November 9, 2011-Anticipating the Tehuantepec
wingssail images-fredrick roswold
It’s just that we’ve been hearing about this one for twenty years. Even the word itself, Tehuantepec, has sort of an evil rhythm: "two wan to peck". I can hear the soft southern voice of our friend Kathy from the yacht Tumbleweed, talking about those awful “Tehuantepeckers”. She shuddered some when she said that and she was a little throaty, not quite a laugh, not quite a choke. It must have been, oh, about 1996, when she told us about the Tehuantepec. She said it was scary and they was glad when they got across it.
The problem is that the Tehuantepec has scared a lot of sailors, us included. It’s not that we haven’t faced rough crossings before: the passage from Fiji to New Zealand was a fearful one which we survived. Sailing the Agulhas current off of Africa’s East Coast was another. And Cabo de la Vela on Colombia’s north coast is a leg that sailors just about universally dread, such is its reputation, and we sailed that one.
In each case we just swallowed our fears and set out. In each case we made it through.
But this one...
Bad Day for Tuhuantepec Crossing
I have to say I’ve been stressed out about it.
Like a huge malevolent back draft, the Tehuantepec seems to pulse and roar with evil intent. So says NOAA. When NOAA personifies a weather phenomenon, then you wonder.
Even so, we need to cross. I sat at the computer and studied the weather maps, the web sites, the NOAA models. I sensed Judy behind me, looking over my shoulder. She didn't say much, but she was watching. Finally I managed to find a weather window; a period of time when the winds should be manageable. Not a period with no wind at all, we must sail. If the motor quits when you are out there without any wind you are a sitting duck for the next pulse. No, we want a window with wind between 10 and 15 knots, out of the north; that would be fine.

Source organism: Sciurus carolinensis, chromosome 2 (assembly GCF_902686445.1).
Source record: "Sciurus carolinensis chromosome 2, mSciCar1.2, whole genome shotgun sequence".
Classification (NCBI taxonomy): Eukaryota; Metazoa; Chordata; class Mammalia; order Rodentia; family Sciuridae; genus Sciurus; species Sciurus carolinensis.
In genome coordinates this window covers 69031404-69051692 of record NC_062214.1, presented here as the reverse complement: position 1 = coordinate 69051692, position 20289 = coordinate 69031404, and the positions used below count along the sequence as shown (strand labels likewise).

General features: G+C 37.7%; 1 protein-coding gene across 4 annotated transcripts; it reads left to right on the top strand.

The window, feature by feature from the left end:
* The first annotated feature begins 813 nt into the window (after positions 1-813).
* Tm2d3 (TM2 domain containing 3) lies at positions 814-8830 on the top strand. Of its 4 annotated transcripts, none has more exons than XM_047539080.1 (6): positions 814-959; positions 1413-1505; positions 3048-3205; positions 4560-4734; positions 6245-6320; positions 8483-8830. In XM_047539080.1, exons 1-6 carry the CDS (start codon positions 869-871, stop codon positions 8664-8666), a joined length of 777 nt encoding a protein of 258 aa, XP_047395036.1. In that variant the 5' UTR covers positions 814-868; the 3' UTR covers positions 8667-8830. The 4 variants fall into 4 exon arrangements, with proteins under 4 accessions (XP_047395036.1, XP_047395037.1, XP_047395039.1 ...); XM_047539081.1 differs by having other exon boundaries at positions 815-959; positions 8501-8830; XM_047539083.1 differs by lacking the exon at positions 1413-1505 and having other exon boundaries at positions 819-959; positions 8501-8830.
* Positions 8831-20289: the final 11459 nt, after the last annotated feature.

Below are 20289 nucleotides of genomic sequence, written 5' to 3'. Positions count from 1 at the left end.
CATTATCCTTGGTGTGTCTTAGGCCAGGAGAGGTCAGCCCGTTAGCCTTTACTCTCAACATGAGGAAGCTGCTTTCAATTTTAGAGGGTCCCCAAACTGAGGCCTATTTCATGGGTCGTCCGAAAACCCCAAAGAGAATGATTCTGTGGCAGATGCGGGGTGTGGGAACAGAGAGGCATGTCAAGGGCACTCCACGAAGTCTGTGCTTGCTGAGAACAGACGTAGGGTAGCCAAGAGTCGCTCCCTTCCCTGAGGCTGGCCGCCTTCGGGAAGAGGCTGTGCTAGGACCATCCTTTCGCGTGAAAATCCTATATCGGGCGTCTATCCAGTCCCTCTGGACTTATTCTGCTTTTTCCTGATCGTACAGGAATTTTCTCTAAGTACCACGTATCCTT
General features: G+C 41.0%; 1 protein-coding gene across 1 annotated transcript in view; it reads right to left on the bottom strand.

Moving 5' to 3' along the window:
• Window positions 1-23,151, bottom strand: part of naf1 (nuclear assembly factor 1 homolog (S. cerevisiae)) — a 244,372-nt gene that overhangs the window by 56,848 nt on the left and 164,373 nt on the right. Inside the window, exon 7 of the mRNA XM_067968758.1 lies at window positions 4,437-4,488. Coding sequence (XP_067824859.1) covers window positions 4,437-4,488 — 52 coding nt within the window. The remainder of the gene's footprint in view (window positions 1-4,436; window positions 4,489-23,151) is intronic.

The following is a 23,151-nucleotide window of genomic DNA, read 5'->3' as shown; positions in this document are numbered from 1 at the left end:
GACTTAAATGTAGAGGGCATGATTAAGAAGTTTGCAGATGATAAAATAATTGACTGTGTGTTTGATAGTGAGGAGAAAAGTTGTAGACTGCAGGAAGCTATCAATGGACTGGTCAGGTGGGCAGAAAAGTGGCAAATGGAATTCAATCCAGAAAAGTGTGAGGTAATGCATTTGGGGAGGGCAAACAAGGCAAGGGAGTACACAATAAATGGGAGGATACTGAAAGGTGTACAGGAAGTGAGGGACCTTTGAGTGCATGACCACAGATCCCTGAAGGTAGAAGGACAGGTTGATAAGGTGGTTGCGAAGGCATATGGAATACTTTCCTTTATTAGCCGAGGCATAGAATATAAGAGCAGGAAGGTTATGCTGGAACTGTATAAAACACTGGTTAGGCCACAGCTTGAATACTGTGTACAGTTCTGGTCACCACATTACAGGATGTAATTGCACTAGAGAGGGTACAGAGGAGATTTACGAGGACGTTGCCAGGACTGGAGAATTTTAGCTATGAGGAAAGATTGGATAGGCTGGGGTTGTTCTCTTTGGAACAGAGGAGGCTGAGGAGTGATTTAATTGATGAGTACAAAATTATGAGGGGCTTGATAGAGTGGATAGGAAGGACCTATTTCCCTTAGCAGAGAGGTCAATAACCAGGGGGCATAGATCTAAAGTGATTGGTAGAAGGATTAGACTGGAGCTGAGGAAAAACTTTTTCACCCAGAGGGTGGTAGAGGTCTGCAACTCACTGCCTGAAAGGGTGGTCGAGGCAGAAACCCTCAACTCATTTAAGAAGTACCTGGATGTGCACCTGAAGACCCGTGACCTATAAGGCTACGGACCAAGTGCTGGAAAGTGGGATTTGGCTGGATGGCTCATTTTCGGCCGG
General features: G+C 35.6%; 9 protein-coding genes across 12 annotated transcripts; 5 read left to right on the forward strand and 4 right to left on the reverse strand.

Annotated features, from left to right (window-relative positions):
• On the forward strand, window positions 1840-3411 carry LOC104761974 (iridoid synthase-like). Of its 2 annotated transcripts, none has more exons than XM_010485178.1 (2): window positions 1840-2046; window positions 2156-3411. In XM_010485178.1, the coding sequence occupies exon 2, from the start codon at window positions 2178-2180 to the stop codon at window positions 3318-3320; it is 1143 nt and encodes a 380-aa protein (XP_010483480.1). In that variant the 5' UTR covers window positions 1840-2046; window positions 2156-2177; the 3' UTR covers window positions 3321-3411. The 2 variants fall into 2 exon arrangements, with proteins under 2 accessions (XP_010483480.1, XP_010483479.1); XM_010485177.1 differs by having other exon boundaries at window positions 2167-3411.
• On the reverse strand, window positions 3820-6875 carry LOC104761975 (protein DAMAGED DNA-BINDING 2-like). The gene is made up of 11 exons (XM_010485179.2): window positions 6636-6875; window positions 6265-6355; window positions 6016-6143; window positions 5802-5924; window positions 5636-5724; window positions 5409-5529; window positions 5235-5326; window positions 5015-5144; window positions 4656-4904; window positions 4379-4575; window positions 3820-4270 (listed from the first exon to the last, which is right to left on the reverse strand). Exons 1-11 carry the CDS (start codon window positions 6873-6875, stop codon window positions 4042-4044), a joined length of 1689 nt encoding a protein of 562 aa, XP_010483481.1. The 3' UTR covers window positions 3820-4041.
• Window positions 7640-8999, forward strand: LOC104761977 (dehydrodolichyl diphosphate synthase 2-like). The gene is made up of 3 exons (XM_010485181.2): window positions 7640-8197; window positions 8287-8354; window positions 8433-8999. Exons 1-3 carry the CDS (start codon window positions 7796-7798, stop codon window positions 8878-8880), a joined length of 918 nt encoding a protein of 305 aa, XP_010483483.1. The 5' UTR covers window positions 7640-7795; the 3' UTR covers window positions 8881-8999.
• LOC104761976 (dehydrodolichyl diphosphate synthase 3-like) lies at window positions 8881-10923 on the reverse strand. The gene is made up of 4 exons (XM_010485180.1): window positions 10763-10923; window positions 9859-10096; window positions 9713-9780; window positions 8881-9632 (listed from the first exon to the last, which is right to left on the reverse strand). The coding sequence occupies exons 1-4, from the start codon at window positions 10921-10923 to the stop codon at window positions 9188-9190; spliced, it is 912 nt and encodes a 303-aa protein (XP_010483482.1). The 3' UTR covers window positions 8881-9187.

We’d leave around 6 AM Friday, noon at the latest. I know what they say about Friday sailings, but we don't pay that any mind, and we'll cross the Tehuantepec by noon on Saturday and be safely into Huatulco by Sunday morning. It was a tight window, because we had to be off the water by Sunday when the next pulse was due, but we could do it.
We swallowed hard and got the boat ready. More than ready, we did everything.
Then Mexico screwed up the plan: they couldn’t complete the paperwork in time to make the weather window. Just one little clearance paper. That’s all we need. It isn’t even an international clearance, just a zarpe for our next Mexican port. They couldn’t do it on Thursday, couldn’t tell me why, so we started on it at 8:30 Friday morning, already late. Then I wound up sitting for hours in one office after another while people typed on their old Underwoods. By 1:30PM we still weren’t cleared to leave and the Port Capitan wanted to bring his drug sniffing dogs to search the boat, so we scrubbed.
We told them we’d leave on Monday.
If everything goes a little better than it did on Friday we’ll get out of here on Monday night. The window isn’t as good, the winds will be light and from a contrary direction, but we’ll have more time, so we’ll go.
Meanwhile, we wait, and after all the stress about deciding when to go, then not going... it put me into a really foul mood. I sat in a funk on my settee berth and thought about all people I’d like to kill. I drank some Tequila. Nothing helped.
But, I’m over it now, and Judy is OK, she thinks if plans get changed it all happens for a reason anyhow, so we’re fine.
Monday, unless the weather changes dramatically, we'll try again to cross the Tehuantepec.
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Fred & Judy, SV Wings, Chiapas